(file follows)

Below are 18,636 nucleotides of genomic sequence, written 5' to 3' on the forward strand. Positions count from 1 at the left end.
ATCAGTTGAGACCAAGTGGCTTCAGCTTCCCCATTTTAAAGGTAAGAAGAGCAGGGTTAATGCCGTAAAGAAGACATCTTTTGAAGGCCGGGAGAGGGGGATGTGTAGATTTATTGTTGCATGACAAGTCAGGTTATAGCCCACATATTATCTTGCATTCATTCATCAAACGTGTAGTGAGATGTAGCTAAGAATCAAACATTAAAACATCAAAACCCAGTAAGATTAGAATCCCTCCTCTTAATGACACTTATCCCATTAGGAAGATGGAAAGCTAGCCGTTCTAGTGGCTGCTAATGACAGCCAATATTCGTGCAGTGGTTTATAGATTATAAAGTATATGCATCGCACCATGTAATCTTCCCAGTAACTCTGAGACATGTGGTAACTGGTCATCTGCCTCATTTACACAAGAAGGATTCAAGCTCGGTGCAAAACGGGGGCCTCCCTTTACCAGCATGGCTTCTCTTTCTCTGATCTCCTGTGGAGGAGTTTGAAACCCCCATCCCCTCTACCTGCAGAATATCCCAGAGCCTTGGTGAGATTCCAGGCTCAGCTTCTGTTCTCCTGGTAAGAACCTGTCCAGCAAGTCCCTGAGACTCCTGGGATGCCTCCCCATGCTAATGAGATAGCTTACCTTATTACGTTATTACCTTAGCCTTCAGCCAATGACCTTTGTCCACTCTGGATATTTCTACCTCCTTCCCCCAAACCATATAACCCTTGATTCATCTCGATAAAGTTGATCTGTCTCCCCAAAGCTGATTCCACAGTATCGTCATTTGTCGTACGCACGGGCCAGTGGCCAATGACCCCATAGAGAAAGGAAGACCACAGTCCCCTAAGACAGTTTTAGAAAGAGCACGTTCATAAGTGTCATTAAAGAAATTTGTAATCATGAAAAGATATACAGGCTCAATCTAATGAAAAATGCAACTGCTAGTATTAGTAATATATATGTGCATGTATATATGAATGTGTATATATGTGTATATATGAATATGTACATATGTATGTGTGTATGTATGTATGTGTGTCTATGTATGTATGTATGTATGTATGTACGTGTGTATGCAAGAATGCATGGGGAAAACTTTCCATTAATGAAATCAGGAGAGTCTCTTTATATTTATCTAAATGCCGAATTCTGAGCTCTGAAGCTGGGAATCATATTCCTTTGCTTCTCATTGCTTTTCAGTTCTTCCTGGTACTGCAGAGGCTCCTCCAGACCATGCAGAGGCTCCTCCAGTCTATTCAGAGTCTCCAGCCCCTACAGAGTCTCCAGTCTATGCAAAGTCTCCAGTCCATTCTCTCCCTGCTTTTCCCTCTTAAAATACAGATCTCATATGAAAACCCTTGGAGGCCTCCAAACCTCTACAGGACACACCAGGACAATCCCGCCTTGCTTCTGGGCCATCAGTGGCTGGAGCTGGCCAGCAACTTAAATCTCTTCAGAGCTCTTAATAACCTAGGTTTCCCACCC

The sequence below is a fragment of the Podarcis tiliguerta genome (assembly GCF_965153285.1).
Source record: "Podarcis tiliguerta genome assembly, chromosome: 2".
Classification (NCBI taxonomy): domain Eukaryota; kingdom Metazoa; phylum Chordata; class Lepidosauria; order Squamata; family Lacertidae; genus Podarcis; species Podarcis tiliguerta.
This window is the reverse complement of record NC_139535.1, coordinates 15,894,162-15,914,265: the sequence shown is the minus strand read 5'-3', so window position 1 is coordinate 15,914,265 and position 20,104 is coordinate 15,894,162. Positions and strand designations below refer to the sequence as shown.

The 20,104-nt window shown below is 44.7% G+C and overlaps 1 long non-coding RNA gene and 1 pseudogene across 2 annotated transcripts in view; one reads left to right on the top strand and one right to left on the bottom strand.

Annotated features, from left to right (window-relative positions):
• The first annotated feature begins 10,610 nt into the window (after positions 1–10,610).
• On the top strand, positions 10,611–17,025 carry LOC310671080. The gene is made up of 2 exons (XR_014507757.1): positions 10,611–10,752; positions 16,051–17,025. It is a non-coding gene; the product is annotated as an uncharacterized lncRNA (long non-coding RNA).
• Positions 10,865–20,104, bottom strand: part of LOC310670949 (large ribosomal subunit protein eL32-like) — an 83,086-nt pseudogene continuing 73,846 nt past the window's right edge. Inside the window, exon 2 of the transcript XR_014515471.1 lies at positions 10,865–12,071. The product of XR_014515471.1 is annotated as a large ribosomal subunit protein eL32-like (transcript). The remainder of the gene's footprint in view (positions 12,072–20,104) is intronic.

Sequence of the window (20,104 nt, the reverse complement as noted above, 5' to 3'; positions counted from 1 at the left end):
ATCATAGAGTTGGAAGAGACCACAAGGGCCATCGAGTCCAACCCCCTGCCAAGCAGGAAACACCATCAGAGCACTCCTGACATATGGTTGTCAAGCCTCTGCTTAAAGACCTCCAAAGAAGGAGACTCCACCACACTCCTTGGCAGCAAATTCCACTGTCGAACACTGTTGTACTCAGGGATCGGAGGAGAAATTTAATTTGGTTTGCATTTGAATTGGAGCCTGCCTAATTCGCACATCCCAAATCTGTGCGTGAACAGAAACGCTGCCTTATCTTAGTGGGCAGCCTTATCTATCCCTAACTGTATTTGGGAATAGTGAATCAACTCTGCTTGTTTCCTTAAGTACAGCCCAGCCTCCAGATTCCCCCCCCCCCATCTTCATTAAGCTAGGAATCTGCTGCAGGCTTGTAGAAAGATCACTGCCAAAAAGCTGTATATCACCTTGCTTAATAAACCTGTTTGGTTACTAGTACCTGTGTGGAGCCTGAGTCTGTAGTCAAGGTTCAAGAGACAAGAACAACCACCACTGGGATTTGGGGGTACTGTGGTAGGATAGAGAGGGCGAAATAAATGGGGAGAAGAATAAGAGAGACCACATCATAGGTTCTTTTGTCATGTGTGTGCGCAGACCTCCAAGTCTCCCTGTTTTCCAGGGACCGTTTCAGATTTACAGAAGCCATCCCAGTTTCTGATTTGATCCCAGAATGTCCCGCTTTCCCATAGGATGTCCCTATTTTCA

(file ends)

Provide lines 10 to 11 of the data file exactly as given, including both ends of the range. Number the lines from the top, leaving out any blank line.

• On the top strand, positions 10,611–17,025 carry LOC310671080. The gene is made up of 2 exons (XR_014507757.1): positions 10,611–10,752; positions 16,051–17,025. It is a non-coding gene; the product is annotated as an uncharacterized lncRNA (long non-coding RNA).
• Positions 10,865–20,104, bottom strand: part of LOC310670949 (large ribosomal subunit protein eL32-like) — an 83,086-nt pseudogene continuing 73,846 nt past the window's right edge. Inside the window, exon 2 of the transcript XR_014515471.1 lies at positions 10,865–12,071. The product of XR_014515471.1 is annotated as a large ribosomal subunit protein eL32-like (transcript). The remainder of the gene's footprint in view (positions 12,072–20,104) is intronic.